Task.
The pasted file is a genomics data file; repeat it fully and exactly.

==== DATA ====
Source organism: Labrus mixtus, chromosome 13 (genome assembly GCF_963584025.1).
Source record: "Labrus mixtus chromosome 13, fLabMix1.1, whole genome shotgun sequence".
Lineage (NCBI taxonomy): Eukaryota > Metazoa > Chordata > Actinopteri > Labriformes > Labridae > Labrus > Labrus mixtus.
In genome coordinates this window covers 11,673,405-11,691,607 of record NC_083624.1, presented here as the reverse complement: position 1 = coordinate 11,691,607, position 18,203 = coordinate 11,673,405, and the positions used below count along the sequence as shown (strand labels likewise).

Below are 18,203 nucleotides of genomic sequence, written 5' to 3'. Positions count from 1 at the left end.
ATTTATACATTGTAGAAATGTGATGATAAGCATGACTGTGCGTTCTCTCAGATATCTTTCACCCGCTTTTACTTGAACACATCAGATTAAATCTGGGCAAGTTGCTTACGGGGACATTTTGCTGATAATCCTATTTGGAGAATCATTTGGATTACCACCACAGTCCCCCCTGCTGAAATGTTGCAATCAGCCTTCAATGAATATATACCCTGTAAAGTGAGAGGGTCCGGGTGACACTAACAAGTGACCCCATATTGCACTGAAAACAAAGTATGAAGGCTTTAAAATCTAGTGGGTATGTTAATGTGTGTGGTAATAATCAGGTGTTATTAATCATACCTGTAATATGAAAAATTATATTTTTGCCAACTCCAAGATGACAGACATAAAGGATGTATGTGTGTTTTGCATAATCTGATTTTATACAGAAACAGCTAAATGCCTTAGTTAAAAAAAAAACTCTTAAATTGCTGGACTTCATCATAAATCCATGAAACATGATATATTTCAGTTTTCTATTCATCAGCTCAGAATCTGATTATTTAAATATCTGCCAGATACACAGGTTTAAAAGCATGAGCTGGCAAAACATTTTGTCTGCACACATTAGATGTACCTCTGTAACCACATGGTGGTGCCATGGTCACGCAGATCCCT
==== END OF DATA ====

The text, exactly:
Source organism: Labrus mixtus, chromosome 13 (genome assembly GCF_963584025.1).
Source record: "Labrus mixtus chromosome 13, fLabMix1.1, whole genome shotgun sequence".
Lineage (NCBI taxonomy): Eukaryota > Metazoa > Chordata > Actinopteri > Labriformes > Labridae > Labrus > Labrus mixtus.
In genome coordinates this window covers 11,673,405-11,691,607 of record NC_083624.1, presented here as the reverse complement: position 1 = coordinate 11,691,607, position 18,203 = coordinate 11,673,405, and the positions used below count along the sequence as shown (strand labels likewise).

Below are 18,203 nucleotides of genomic sequence, written 5' to 3'. Positions count from 1 at the left end.
ATTTATACATTGTAGAAATGTGATGATAAGCATGACTGTGCGTTCTCTCAGATATCTTTCACCCGCTTTTACTTGAACACATCAGATTAAATCTGGGCAAGTTGCTTACGGGGACATTTTGCTGATAATCCTATTTGGAGAATCATTTGGATTACCACCACAGTCCCCCCTGCTGAAATGTTGCAATCAGCCTTCAATGAATATATACCCTGTAAAGTGAGAGGGTCCGGGTGACACTAACAAGTGACCCCATATTGCACTGAAAACAAAGTATGAAGGCTTTAAAATCTAGTGGGTATGTTAATGTGTGTGGTAATAATCAGGTGTTATTAATCATACCTGTAATATGAAAAATTATATTTTTGCCAACTCCAAGATGACAGACATAAAGGATGTATGTGTGTTTTGCATAATCTGATTTTATACAGAAACAGCTAAATGCCTTAGTTAAAAAAAAAACTCTTAAATTGCTGGACTTCATCATAAATCCATGAAACATGATATATTTCAGTTTTCTATTCATCAGCTCAGAATCTGATTATTTAAATATCTGCCAGATACACAGGTTTAAAAGCATGAGCTGGCAAAACATTTTGTCTGCACACATTAGATGTACCTCTGTAACCACATGGTGGTGCCATGGTCACGCAGATCCCT